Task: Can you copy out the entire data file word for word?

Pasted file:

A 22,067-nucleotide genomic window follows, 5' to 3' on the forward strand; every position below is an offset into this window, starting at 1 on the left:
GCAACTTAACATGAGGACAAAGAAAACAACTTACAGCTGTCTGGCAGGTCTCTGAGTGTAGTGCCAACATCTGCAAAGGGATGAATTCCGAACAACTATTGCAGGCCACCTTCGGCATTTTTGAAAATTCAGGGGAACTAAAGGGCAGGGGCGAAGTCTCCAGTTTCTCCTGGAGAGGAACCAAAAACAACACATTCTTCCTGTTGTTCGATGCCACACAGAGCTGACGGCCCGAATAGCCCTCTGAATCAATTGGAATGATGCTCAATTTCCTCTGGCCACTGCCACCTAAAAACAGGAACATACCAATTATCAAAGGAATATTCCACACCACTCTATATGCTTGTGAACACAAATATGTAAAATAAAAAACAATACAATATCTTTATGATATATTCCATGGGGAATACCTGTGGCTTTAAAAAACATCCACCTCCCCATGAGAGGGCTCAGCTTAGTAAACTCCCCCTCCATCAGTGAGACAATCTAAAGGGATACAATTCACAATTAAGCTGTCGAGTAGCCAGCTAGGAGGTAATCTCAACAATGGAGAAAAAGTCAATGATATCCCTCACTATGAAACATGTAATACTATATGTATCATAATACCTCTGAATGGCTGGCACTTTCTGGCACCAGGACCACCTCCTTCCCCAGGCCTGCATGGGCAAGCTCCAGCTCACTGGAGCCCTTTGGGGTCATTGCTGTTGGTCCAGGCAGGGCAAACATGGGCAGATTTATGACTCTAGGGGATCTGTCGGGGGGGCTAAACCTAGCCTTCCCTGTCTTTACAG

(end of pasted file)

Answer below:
A 22,067-nucleotide genomic window follows, 5' to 3' on the forward strand; every position below is an offset into this window, starting at 1 on the left:
GCAACTTAACATGAGGACAAAGAAAACAACTTACAGCTGTCTGGCAGGTCTCTGAGTGTAGTGCCAACATCTGCAAAGGGATGAATTCCGAACAACTATTGCAGGCCACCTTCGGCATTTTTGAAAATTCAGGGGAACTAAAGGGCAGGGGCGAAGTCTCCAGTTTCTCCTGGAGAGGAACCAAAAACAACACATTCTTCCTGTTGTTCGATGCCACACAGAGCTGACGGCCCGAATAGCCCTCTGAATCAATTGGAATGATGCTCAATTTCCTCTGGCCACTGCCACCTAAAAACAGGAACATACCAATTATCAAAGGAATATTCCACACCACTCTATATGCTTGTGAACACAAATATGTAAAATAAAAAACAATACAATATCTTTATGATATATTCCATGGGGAATACCTGTGGCTTTAAAAAACATCCACCTCCCCATGAGAGGGCTCAGCTTAGTAAACTCCCCCTCCATCAGTGAGACAATCTAAAGGGATACAATTCACAATTAAGCTGTCGAGTAGCCAGCTAGGAGGTAATCTCAACAATGGAGAAAAAGTCAATGATATCCCTCACTATGAAACATGTAATACTATATGTATCATAATACCTCTGAATGGCTGGCACTTTCTGGCACCAGGACCACCTCCTTCCCCAGGCCTGCATGGGCAAGCTCCAGCTCACTGGAGCCCTTTGGGGTCATTGCTGTTGGTCCAGGCAGGGCAAACATGGGCAGATTTATGACTCTAGGGGATCTGTCGGGGGGGCTAAACCTAGCCTTCCCTGTCTTTACAG